Also, beware of the siren call for phasing out the interest deduction. That will work the same way all state sales taxes have worked. First, the proposed sales tax is a mere 1% and the proceeds will go for education or to improve roads. We might call that getting the foot in the door. Once enacted and the public has become used to paying it – it’s for schools you know – then the legislature will hike it up every few years. No state sales tax started out at 5 or 8 %. I think this is the same method for boiling a frog in a pot of water so it doesn’t jump out – turn up the heat slowly. Anyway, support will grow for curtailing the home mortgage interest “subsidy” by phasing it out for – you guessed it – the rich. You perhaps noticed by now that the fastest way to get new taxes imposed is to say it will just affect the rich. Class envy and divisions has been a reliable method of getting unpopular legislation passed.
The classic case is the Alternative Minimum Tax that was supposed to ensure that those rich so-and-sos would have to pay some income taxes. But Congress “forgot” to index it for inflation and never got around to doing so ever since the ATM became law – back in 1969! So an increasing number of middle class taxpayers are getting zonked with the AMT. This year, “rich” people who make $48,450 are subject to the AMT. If we hurdle over the fabled “fiscal cliff” and pay more taxes in 2013, then the AMT will hit individuals who earn $33,700. Never before has being treated as rich been so affordable.
This same incremental approach will be used to begin the end of the home mortgage interest deduction. When will Americans learn that soaking the rich always backfires? This reminds me of a slapstick movie where a guy throws a pie at another guy, but the fellow ducks and the poor slob standing behind him gets the pie right in the puss. The pie thrower is Mr. Government; the guy who ducks is Mr. Rich, and the guy who gets hit is Mr. Middle Class. The pie of course is a tax hike. Ironically, Mr. Middle Class was all in favor of Mr. Government throwing the pie when thought he thought that it would only hit Mr. Rich.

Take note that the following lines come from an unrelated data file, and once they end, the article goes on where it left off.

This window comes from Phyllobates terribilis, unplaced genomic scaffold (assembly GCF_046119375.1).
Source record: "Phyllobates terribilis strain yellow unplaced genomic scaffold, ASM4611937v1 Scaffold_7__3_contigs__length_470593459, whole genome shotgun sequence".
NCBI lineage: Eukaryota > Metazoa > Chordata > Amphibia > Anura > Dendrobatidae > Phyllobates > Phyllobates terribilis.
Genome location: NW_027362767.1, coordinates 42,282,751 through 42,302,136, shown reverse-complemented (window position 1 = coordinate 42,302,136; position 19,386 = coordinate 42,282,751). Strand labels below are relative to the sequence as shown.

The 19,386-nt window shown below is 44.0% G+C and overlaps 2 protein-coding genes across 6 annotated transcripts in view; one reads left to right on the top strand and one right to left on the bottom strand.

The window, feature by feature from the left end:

The fourth word to watch out for is “right” as in having a legal or a constitutional right. Today, we are told that we have lots of “rights” that we never knew about. Politicians are conveniently confusing a right with a privilege. A privilege is a special benefit conferred by the government on people who qualify for it. For example, there is no such thing as a right to drive a car. We must qualify for this privilege by passing a written and road exam, then we receive a license that can be revoked if we drive badly. A blind man has no “right” to drive because he doesn’t qualify. You can think of other examples such as marriage. We are told now that there is a right to marry, but if that’s true then why does the government still require marriage licenses?
In the last few years we have been told by countless politicians about the right to own a home. True, nobody needs a license to buy a house but we still have to qualify for a mortgage as if it were a license. Having a right to own a home means that we have a right to get a mortgage. Some say the housing collapse in 2008 was caused in large part by political pressures put on banks to grant mortgages to people with incomes that would not have qualified them in earlier times. I personally know people today who are struggling to pay jumbo mortgages they obtained because they assumed the bank would have never approved them if it felt they couldn’t handle it. I’m not sure how eliminating or just reducing the home mortgage deduction will help more people to buy homes. But I suspect that members of Congress hope we won’t trouble ourselves to find an answer until the change becomes law.
In sum, as the tax reform debate grows more voluminous just remember that a lawful tax break is not a loophole; that a subsidy is money that we give to another person; a deduction is where we get to keep our own money; and a right is something that nobody has to qualify for. We will be challenged to forget these minor distinctions in order to make the tax code fairer. No doubt, if tax reform is handled properly we will all share in the pain of lost deductions, exemptions and credits. But we’re not off to a very good start when our leaders tell us that up is down and front is back.